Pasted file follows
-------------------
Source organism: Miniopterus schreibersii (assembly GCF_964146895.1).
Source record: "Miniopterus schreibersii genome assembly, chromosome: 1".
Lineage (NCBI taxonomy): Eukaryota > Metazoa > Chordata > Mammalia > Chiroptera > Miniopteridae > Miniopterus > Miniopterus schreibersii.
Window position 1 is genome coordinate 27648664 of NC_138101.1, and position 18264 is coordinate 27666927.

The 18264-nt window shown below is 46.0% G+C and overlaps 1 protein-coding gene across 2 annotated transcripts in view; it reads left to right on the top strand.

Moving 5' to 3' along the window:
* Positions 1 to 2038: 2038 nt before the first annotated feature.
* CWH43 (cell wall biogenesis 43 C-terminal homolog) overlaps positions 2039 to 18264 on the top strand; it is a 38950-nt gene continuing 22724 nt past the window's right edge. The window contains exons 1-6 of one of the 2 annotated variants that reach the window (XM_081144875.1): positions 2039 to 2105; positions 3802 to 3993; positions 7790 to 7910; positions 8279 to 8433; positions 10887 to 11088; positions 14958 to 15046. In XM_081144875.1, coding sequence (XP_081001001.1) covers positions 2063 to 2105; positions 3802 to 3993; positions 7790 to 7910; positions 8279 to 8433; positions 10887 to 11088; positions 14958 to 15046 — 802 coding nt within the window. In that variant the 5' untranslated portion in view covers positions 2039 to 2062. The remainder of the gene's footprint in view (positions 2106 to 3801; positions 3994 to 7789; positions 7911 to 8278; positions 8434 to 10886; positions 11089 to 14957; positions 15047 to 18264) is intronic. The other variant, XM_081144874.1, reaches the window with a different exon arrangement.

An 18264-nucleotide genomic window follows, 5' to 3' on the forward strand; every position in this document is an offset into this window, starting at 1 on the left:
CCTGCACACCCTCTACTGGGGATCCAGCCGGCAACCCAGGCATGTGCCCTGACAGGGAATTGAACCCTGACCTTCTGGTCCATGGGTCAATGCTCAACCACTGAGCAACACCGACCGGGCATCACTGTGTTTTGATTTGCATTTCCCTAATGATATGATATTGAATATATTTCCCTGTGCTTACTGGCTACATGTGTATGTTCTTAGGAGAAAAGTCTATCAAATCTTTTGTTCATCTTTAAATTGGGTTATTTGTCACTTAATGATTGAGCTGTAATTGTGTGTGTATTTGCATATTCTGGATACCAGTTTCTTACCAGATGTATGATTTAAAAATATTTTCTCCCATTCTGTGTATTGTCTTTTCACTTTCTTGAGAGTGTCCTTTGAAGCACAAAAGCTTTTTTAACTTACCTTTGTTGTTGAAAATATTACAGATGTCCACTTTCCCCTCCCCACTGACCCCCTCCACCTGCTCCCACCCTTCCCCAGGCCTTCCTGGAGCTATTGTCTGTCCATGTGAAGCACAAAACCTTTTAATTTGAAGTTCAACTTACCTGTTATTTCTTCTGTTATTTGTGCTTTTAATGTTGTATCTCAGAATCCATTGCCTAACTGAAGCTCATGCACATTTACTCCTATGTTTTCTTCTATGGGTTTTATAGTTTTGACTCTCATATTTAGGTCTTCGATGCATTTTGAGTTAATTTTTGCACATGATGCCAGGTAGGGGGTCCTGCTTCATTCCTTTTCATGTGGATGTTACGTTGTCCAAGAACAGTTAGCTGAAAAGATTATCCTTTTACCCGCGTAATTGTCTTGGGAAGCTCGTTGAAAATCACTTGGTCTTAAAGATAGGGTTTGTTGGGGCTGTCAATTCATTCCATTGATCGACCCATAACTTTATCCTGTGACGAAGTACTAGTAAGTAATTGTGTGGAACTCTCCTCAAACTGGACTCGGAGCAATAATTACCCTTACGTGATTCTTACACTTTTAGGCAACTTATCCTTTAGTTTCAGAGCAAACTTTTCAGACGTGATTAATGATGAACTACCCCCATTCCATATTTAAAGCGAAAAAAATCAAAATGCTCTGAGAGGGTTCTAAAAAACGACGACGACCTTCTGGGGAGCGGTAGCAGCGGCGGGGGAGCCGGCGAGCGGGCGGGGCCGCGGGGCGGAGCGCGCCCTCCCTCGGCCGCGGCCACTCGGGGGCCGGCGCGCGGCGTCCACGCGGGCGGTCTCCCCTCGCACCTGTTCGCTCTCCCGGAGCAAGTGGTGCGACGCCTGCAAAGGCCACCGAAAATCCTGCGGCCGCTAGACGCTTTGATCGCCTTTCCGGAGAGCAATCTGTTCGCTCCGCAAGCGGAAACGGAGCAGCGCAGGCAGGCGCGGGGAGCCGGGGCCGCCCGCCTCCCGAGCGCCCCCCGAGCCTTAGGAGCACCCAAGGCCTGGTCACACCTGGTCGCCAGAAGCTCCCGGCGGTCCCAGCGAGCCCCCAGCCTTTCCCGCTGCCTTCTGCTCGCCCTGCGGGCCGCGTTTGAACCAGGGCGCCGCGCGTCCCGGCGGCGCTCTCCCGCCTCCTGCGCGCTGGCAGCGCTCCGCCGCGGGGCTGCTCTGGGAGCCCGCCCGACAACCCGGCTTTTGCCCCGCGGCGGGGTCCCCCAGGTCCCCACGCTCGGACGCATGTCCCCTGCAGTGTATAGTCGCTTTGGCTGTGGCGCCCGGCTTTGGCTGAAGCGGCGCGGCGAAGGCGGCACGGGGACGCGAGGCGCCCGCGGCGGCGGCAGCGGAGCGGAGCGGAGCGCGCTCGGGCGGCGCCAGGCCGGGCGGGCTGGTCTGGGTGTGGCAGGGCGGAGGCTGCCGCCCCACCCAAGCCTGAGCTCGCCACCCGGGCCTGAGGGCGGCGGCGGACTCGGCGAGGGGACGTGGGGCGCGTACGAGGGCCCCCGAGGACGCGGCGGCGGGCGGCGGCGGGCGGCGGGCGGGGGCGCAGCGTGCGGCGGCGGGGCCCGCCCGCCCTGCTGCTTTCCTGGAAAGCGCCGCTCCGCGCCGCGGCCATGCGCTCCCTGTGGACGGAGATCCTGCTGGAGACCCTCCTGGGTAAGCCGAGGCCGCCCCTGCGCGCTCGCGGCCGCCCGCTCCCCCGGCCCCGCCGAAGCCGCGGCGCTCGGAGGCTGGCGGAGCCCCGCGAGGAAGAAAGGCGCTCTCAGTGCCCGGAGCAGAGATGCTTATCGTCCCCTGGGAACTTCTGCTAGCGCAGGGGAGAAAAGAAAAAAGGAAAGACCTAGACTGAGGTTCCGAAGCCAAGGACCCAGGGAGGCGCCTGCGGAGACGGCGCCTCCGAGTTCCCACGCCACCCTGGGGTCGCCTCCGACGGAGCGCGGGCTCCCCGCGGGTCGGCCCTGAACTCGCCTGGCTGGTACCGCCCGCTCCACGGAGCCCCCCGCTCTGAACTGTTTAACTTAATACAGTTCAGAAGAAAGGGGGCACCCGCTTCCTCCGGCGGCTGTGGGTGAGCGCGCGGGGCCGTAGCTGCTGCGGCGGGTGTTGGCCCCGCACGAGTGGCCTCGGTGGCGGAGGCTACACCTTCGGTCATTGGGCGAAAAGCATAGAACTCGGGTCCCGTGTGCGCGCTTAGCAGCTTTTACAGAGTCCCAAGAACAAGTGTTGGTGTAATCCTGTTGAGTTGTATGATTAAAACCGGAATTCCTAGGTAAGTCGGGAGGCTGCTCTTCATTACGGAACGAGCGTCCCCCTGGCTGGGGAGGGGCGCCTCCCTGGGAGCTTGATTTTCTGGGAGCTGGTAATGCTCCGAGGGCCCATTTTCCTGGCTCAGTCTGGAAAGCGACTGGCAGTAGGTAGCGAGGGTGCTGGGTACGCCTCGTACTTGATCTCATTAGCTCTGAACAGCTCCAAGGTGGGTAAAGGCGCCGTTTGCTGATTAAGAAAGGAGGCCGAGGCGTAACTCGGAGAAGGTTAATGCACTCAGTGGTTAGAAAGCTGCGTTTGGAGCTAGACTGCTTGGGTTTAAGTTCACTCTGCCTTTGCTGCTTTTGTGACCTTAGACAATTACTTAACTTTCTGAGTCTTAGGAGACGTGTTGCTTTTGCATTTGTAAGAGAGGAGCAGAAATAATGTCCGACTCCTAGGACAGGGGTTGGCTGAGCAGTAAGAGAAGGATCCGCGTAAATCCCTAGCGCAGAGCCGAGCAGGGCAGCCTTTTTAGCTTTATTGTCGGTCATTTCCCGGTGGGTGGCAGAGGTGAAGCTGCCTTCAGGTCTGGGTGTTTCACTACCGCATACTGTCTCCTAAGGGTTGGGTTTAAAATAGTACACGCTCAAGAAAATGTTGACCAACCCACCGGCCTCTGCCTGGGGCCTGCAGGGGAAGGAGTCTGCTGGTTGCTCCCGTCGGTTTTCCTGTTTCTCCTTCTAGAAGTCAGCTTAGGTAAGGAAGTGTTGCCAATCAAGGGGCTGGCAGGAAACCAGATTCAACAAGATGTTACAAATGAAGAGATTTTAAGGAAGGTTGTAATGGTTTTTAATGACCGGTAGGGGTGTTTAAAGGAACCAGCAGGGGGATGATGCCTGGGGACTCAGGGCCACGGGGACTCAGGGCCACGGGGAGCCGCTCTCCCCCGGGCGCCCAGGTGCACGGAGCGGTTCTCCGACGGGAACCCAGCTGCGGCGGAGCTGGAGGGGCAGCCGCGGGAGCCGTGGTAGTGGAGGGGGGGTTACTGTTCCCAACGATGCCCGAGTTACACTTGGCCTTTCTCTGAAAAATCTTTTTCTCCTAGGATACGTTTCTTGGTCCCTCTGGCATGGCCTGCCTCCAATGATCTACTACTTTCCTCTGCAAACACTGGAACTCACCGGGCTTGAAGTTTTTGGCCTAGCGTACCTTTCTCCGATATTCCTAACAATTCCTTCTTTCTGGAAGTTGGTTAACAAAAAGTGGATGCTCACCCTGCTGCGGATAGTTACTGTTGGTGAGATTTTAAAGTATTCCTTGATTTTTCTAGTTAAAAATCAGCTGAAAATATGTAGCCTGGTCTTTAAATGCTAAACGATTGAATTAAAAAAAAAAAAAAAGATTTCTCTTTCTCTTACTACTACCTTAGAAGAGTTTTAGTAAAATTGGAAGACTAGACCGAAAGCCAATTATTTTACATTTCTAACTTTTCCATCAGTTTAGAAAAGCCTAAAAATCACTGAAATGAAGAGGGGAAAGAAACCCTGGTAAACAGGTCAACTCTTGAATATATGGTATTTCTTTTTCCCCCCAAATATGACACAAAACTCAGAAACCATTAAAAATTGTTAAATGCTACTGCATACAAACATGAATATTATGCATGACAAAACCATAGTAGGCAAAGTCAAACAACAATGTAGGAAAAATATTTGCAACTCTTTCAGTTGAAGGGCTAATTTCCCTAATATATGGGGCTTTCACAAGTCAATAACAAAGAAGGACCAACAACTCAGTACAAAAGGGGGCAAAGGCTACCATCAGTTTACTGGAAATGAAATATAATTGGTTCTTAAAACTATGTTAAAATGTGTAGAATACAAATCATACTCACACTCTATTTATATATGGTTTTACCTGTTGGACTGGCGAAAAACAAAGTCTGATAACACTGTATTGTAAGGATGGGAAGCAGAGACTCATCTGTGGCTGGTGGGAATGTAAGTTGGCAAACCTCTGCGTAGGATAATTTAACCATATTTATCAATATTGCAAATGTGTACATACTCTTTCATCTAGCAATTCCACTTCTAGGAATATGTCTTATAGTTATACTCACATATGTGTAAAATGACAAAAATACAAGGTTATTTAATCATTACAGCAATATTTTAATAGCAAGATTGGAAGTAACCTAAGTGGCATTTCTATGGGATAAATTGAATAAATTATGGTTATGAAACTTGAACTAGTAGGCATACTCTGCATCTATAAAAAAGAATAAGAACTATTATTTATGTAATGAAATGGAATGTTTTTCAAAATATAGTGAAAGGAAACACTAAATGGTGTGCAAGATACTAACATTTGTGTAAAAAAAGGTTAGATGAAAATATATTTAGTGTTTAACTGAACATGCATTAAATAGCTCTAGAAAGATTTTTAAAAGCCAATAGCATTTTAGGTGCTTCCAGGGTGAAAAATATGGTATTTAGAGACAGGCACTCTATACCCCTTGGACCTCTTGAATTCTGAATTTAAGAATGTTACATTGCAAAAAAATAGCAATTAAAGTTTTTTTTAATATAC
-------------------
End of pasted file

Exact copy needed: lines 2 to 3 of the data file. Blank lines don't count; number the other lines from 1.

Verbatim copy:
Source record: "Miniopterus schreibersii genome assembly, chromosome: 1".
Lineage (NCBI taxonomy): Eukaryota > Metazoa > Chordata > Mammalia > Chiroptera > Miniopteridae > Miniopterus > Miniopterus schreibersii.